Chaney always had direct communication with other federal agencies involved in ceremonies, but the Secret Service called the shots on security. “They create the bubble we operate in,” he said.
In his three years, he met about 400 heads of state and had to give directions to each one on what their role was in the ceremony.
Chaney said his job was to follow protocol as much as possible. “I tried to present the idea that preparations are non-negotiable for certain ceremonies. But it's not like I can tell the president what to do and not do,” he said. “You can only push back so far.”
During ceremonies some laws pertain – including how the U.S. flag is displayed – but most ceremonies follow customs, courtesies and traditions that can change, he said. “We hope there can be evolution and not a revolution, though,” he said.
Chaney said one of the most memorable ceremonies occurs in early May each year when Medal of Honor recipients are honored at the Tomb of the Unknown.
Army recipients are treated with special care by Chaney's office. A member of his staff stays with the families from the time they leave their homes to the time they return during the week that the president presents the medal.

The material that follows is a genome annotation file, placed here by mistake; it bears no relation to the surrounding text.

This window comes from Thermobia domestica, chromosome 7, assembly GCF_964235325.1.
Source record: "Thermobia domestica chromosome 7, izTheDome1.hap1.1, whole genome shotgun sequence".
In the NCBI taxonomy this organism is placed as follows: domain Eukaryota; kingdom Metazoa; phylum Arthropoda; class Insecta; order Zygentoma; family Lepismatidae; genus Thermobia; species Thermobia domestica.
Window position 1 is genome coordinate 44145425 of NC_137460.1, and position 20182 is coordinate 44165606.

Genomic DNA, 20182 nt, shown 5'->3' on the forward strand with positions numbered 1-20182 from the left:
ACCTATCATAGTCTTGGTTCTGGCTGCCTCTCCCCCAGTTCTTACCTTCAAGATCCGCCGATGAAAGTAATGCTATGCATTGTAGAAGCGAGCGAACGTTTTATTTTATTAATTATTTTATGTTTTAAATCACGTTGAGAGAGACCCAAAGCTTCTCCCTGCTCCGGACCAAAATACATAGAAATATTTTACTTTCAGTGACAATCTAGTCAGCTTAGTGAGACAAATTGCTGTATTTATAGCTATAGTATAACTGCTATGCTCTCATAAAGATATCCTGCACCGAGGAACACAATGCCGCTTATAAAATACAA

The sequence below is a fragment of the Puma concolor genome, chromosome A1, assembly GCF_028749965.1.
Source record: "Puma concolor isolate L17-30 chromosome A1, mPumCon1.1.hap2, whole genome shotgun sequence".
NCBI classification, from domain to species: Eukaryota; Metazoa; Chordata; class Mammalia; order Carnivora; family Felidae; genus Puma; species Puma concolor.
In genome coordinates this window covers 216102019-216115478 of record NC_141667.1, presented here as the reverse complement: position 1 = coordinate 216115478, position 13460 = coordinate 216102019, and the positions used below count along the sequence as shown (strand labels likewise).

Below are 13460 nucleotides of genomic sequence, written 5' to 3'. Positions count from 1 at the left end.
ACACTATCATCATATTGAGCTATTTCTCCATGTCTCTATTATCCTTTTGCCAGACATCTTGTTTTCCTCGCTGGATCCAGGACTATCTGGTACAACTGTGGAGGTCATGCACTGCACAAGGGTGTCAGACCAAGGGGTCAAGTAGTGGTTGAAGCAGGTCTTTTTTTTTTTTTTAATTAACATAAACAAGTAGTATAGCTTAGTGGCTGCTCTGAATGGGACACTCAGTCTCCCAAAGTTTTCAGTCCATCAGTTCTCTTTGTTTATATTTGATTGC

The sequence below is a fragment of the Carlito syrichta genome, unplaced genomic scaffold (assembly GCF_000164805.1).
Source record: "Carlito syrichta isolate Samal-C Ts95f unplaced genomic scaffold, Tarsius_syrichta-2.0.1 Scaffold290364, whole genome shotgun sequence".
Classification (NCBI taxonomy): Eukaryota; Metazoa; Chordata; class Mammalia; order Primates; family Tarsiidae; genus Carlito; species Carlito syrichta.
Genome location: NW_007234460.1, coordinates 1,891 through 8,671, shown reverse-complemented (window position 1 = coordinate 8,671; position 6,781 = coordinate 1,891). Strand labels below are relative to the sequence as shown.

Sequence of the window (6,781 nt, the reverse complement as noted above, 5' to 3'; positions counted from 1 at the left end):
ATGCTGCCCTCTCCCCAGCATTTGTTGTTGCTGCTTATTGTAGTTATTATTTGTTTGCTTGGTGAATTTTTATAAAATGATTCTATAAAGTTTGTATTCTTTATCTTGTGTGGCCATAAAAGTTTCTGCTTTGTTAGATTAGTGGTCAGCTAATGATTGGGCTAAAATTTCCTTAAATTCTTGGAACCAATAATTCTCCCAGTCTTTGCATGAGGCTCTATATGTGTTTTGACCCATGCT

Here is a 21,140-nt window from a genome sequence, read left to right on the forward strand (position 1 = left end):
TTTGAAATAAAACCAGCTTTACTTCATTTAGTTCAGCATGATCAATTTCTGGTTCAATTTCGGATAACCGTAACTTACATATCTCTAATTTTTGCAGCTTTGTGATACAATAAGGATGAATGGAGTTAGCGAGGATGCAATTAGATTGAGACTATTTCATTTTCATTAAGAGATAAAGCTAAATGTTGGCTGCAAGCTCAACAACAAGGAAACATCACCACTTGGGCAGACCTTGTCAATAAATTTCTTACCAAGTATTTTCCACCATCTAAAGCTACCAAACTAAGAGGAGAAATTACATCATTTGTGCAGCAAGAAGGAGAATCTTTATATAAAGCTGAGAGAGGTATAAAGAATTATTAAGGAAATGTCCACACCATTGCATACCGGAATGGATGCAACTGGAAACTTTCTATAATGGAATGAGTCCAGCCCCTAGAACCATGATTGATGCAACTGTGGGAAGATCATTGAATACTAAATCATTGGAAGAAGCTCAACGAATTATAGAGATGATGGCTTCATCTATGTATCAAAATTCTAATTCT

“I've been with presidents and other heads of state, but that's nowhere near as awe-inspiring as being in a room with 50 Medal of Honor recipients,” he said.
A stellar military career
Chaney, who retired as a lieutenant colonel, had a stellar military and government civilian career serving as an infantry officer, a commander in combat, the director of operations for U.S. forces in Haiti as part of Uphold Democracy, and working at the Pentagon as the officer with oversight of the Army's discretionary budget.
Besides Haiti, he served overseas in Germany, Kuwait, Saudi Arabia and Iraq, and took part in Operation Vigilant Warrior. He was teaching ROTC at the University of Delaware during Desert Storm, and the Army would not release him for combat duty.
In 1999, he took a job with L-3 Technologies, a government contractor, retiring after 15 years as vice president. Chaney said as he looked at the last phase of his working career, he wanted to return to serve again and give back.
“The job I ended up with in Washington the past three years never crossed my mind,” he said. “It may have always been one of my dream jobs, but since 1960, there have only been four people in the position, so having the opportunity to do this was unanticipated.”
Chaney is a graduate of Woodbridge High School and the University of Delaware. He attended law school, but left to join the Army. Ron and his wife of 42 years, Betsy, who also grew up in Bridgeville, are settling into semi-retirement in their new home near Rehoboth Beach as they return to their Sussex County roots. It's their 24th move, Betsy said. Chaney said he and his wife plan to live life to the fullest enjoying what the beach area has to offer.
“But I'm not done yet. I want to get engaged. We are both looking for ways to get involved,” he said.
The couple has a daughter, Brooke, who is married to a Navy pilot, and they have two children.